Beginning a new packaging project for your wine brand comes with excitement and anticipation. There’s nothing quite like uncovering the nuance of your brand and watching its identity emerge on the label, bottle, capsule, and cork.

And it’s important to work! You know everything from the shape of your bottle to your shipper must cohesively speak your brand’s language and catch the attention of consumers.Packaging projects are like a giant jigsaw puzzle… all the pieces need to fit together so at the end of the day, consumers are purchasing a beautiful/smart package. To get to this point, there are a lot of moving pieces to consider and manage. We all know nothing kills the thrill of your brand’s packaging project like a misunderstanding, a missed deadline, or a busted budget.

Packaging projects are full of complexity and can trip up legacy brands and start-ups alike. And it’s not just the operational logistics to juggle; the creative process takes time and planning, too. The ultimate goal is to dovetail the two experiences to create and deliver an exceptional product you are proud to sell and resonates with customers.

With some early road mapping and thoughtful planning, you can prepare your wine brand for a smooth, successful packaging project that delivers both aesthetically and on time, minimizing headaches along the way.

Timing Is Crucial: How to Create a Wine Packaging Logistics Schedule

The wine industry doesn’t have the convenience of flexibility. You’re at the mercy of Mother Nature in growing, harvesting, and producing before heading to the bottling line.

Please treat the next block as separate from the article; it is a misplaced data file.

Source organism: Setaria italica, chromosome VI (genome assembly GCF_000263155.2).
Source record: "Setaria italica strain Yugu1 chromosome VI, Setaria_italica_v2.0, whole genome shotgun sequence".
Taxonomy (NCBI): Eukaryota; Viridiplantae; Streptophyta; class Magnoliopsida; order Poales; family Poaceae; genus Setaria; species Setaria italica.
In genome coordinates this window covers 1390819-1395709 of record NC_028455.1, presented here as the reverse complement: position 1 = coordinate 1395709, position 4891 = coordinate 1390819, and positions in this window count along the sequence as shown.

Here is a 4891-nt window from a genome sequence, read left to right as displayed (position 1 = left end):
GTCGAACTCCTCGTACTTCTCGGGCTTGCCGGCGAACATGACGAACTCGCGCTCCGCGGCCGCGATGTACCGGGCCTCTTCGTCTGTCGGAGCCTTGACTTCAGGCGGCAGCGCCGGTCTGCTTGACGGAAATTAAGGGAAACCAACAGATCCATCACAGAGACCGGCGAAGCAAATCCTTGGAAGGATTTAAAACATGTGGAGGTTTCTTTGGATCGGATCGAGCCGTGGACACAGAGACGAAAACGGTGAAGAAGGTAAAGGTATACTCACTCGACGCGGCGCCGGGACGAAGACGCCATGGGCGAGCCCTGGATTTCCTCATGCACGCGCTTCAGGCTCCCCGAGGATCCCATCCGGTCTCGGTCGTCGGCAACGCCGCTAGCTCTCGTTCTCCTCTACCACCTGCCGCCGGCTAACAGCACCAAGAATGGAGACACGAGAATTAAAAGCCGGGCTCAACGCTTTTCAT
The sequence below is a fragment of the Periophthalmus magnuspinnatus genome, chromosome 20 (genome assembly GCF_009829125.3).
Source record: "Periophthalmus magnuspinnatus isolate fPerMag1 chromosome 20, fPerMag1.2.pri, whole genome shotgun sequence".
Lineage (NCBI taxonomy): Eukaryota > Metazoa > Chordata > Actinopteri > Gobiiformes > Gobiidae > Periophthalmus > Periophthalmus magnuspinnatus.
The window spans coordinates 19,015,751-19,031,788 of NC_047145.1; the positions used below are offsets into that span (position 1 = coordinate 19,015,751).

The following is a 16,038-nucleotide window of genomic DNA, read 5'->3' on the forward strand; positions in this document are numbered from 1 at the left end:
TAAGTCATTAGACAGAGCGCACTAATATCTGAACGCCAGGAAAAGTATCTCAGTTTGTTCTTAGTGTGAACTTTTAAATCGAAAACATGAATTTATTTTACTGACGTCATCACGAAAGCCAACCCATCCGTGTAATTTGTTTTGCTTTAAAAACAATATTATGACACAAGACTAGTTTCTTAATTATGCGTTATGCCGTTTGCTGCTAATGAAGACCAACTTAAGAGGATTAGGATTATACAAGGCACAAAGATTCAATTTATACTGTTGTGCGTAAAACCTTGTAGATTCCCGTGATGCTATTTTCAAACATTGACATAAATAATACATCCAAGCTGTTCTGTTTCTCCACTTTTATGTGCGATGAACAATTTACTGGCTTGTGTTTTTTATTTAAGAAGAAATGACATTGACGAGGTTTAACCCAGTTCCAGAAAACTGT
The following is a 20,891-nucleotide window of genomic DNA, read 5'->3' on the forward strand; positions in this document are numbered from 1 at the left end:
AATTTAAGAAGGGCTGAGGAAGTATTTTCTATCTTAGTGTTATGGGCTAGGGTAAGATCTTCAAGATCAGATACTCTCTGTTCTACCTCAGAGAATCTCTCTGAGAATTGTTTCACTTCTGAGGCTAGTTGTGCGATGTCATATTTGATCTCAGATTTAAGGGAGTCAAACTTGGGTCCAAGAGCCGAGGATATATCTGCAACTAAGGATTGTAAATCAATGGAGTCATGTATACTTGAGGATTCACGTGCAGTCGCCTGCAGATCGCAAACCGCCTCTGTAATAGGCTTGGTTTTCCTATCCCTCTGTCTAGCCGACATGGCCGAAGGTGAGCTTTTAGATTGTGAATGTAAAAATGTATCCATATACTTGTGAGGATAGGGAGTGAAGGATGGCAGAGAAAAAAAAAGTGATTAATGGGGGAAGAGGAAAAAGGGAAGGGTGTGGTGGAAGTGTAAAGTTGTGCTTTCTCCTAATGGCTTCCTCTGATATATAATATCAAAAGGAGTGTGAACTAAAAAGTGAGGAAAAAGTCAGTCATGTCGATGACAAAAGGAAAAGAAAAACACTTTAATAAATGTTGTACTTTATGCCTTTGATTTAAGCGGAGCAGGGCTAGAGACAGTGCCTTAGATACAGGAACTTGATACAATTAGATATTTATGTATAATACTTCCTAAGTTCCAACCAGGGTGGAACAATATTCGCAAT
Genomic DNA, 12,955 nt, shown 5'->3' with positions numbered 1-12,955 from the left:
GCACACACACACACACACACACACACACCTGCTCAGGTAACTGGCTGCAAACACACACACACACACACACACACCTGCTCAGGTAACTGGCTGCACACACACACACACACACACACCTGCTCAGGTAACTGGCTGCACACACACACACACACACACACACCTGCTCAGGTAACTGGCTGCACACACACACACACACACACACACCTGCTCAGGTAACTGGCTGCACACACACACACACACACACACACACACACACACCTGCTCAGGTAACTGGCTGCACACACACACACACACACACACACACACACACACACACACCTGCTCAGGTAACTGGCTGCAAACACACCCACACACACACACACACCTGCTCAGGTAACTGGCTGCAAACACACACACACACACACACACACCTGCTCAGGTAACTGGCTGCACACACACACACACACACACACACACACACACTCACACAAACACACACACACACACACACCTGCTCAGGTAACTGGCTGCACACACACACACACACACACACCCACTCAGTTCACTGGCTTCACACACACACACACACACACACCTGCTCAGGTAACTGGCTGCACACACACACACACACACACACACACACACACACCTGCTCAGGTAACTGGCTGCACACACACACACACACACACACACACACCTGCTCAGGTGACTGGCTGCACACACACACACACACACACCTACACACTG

It’s crucial to keep this top-of-mind before starting your next packaging project to ensure that your various production timelines — from creative to shipping — are realistic.

Although a typical creative packaging project takes two to three months, it’s common for them to take a lot longer because of poor planning or lack of awareness about the project’s complex logistics. For example, you can’t send your labels to the TTB for COLA approval or to print before picking out your bottle and knowing the sizing. And, working with a creative agency who doesn’t specialize in wine can put heavier burdens on you and your team to consider compliance logistics and other wine industry nuances.

The best way to plan out your next packaging project is to look at it from three sides: production, supplies, and internal review.

The best way to plan out your next packaging project is to look at it from three sides: production, supplies, and internal review.

Production Timing

Bottling: Knowing your bottling date at the beginning helps your creative team to plan backward, allowing ample time for the discovery process to accurately capture your brand’s identity. If you have your own bottling line, awesome! You may have flexibility. Mobile bottling partners typically require notice months, if not many months, in advance in order to get on the schedule. If you’re in dire need of bottling because the wine is ready or for the sake of room in fermentation tanks, you can always consider shiners. However, that of course means you are now touching the bottle at least twice (additional COGS) and likely your cork artwork will not match that of the final label design.